The bass is one of those instruments that can drive a song, but you may not always notice it. It’s also sometimes out front enough with its own melody (or bass line, as they are generally referred to). Sometimes the bass line is so good that it not only lifts the song to great heights, but also becomes a distinctive little piece of music history.
“10-9-8,” Face To Face (Face To Face) – This is the ‘80s pop band Face to Face, not the hard rock outfit that came along in the 90s. This band featured a female lead singer (Laurie Sargent) and hooks that stretched from their native New England to Florida. In this song, one of their few hits, bassist John Ryder plays a unique, bouncy line that holds everything together, yet brings out the other instruments.
“Eyes without a Face,” Billy Idol (Rebel Yell) – The bass line in this song is simple, but the sparse production and occasional improvisational bass embellishments make it an integral part of what is the closest thing Mr. Idol has released to a ballad.
“Close To You,” Maxi Priest (Bonafide) – The melody is what drives this song, and it has an endearing 1990 feel to it as well. Maybe that’s because the album came out in 1990. (Insert laugh track). But it’s an R&B pop song with a great beat, and, as you might expect, a stellar bass line.
“Jumping Someone Else’s Train,” The Cure (Boys Don’t Cry) – This is one of my favorite Cure songs, and it features three distinct parts going in different directions — Robert Smith’s vocal, guitar counter-melodies, and a fantastic, bopping bass line that never stops moving.
“Smooth Operator,” Sade (Diamond Life) – You kind of expect great bass lines in pop music that is rooted in jazz and R&B. Still, in what was Sade’s first hit song, the bass line is as sexy as the sultry singer’s voice.
“Call Me,” Go West (Go West) – A lot of the music of the mid-‘80s featured bombastic production, such as on Go West’s first album. There are layers of drums and vocals, synthesizer hits, and some really prolific bass playing.“No One Above,” Michael Tolcher (I Am) – Yeah, the dude is a singer/songwriter, but he’s got one of the funkiest bands you’ve ever heard. Case in point, this song with the thundering bass line and ultra-funky rhythm. See if you can put it on without jumping around.
“Fools in Love,” Joe Jackson (Look Sharp!) – The bass line in this melancholy song -- one of Mr. Jackson’s best ever -- is distinguishable, spot on and simply awesome. In fact, I could listen to it with the rest of the song muted.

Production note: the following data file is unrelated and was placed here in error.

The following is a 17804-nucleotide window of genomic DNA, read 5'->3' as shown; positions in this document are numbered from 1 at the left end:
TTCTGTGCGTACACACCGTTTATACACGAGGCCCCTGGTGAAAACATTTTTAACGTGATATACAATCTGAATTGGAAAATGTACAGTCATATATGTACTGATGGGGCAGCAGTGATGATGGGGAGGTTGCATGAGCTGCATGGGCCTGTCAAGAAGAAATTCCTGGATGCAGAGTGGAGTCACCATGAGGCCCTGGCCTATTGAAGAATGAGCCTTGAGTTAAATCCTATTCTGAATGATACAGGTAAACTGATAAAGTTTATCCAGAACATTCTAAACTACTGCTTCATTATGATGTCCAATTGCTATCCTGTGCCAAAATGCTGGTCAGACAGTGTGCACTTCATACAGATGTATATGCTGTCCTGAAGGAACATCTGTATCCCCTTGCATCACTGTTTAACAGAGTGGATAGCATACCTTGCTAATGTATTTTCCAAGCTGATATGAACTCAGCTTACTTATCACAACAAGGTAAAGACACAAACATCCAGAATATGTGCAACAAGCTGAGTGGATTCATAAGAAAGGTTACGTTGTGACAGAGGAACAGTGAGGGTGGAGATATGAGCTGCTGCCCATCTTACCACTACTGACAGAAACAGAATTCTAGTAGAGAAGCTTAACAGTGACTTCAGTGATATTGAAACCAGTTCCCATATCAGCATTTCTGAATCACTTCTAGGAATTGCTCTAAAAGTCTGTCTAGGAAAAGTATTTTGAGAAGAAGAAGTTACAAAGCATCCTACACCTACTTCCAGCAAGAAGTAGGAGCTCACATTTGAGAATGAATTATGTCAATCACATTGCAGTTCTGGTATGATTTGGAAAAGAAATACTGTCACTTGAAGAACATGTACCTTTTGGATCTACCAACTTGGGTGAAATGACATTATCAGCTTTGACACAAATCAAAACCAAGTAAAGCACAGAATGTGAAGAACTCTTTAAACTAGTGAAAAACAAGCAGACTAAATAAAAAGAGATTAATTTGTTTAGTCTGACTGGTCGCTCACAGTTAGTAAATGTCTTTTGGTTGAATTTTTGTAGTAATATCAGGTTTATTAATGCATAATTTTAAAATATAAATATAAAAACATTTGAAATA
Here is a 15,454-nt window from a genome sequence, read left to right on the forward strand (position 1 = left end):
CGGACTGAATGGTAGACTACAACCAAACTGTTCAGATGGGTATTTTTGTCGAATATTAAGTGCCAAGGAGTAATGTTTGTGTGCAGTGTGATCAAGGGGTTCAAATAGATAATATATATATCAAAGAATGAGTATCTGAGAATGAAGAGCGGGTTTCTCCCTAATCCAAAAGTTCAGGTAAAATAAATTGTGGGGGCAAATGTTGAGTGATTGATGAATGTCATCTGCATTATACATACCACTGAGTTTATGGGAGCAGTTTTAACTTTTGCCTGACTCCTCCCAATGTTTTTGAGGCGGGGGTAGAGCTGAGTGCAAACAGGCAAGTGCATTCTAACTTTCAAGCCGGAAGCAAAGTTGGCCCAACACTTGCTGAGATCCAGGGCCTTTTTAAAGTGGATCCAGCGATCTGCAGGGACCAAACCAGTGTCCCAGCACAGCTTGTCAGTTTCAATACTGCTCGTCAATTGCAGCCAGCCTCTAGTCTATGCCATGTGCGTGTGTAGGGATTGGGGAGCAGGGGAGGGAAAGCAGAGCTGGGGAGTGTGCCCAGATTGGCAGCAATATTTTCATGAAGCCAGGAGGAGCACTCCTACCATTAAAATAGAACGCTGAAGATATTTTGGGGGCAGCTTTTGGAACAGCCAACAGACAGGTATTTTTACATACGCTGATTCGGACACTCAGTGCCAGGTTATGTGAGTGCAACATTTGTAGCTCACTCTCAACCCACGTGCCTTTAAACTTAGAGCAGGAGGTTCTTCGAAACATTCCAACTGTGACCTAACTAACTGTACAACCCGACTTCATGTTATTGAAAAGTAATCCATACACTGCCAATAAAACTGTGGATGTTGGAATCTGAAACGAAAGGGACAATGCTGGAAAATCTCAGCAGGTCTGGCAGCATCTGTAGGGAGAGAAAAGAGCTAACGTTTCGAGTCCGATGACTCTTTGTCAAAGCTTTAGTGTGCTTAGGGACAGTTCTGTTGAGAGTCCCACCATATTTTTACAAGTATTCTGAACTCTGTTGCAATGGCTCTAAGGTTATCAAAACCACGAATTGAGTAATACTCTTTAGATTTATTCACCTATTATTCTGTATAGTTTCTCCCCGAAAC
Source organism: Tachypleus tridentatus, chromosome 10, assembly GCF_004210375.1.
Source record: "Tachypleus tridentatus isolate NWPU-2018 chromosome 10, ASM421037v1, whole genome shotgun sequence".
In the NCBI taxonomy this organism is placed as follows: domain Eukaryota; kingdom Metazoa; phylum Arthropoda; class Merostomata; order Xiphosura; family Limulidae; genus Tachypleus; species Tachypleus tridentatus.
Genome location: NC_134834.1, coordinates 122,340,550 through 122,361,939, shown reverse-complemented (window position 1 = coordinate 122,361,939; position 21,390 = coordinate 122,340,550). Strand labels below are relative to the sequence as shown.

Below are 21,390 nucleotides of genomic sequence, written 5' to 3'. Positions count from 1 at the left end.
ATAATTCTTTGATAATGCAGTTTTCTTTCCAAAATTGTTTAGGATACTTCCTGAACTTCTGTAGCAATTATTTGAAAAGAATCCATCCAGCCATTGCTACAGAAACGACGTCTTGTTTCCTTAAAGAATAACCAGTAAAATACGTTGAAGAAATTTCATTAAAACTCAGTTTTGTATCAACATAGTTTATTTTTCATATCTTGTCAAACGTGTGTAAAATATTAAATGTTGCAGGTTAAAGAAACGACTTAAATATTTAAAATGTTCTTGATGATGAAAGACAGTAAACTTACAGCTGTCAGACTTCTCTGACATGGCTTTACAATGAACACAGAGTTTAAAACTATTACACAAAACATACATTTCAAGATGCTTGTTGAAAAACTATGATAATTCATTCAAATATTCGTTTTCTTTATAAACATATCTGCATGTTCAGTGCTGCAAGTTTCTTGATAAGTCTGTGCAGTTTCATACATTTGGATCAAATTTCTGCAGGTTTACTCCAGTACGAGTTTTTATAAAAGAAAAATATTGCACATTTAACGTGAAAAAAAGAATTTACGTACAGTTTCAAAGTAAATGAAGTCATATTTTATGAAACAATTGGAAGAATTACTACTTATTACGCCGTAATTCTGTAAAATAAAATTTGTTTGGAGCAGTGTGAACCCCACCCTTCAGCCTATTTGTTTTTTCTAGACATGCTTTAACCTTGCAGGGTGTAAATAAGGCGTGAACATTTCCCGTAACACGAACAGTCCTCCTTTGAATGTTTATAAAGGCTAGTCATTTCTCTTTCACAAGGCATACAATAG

“Come Back and Stay,” Paul Young (No Parlez) – On Paul Young’s debut album, this single featured bass that not only slapped its way to making the song groove, but also added sound effects and little melodic riffs throughout. As if you needed to be reminded the bass player was still there.
“Lovely Day,” Bill Withers (Menagerie) – This song and its happy, bouncing bass line is now relegated to smooth jazz radio, but if you know a thing about good songs, there’s a really good chance it’s in your digital music player. And if not, it should be.
“The Bed’s Too Big Without You,” the Police (Reggatta de Blanc) – It’s not just that Sting comes up with great bass lines. It’s the fact that he can play them and sing a song’s melody at the same time. And this is one of his best efforts on the bass, period.
“Desert Rose (Higher Than a Lover),” Alana Davis (Surrender Dorothy) – If you can imagine a cross between Sade and Ani Difranco, that’s Alana Davis. She’s remained under the radar, but she’s definitely on mine. The bass line in this one is steady, but just enough to be really cool.
“Sea Legs,” the Shins (Wincing the Night Away) – The Shins just ooze cool, but they are really great musicians too. The bass line on this particular song from their latest is worth the price of the album.
“Silly Love Songs,” Wings (Wings at the Speed of Sound) –And now, the song we built this list around. Like Sting, Paul McCartney can weave sick bass lines around vocal melodies, and perform them both at the same time. On this track, he really outdoes himself. In my opinion, “Silly Love Songs” has the best bass line in the history of rock music.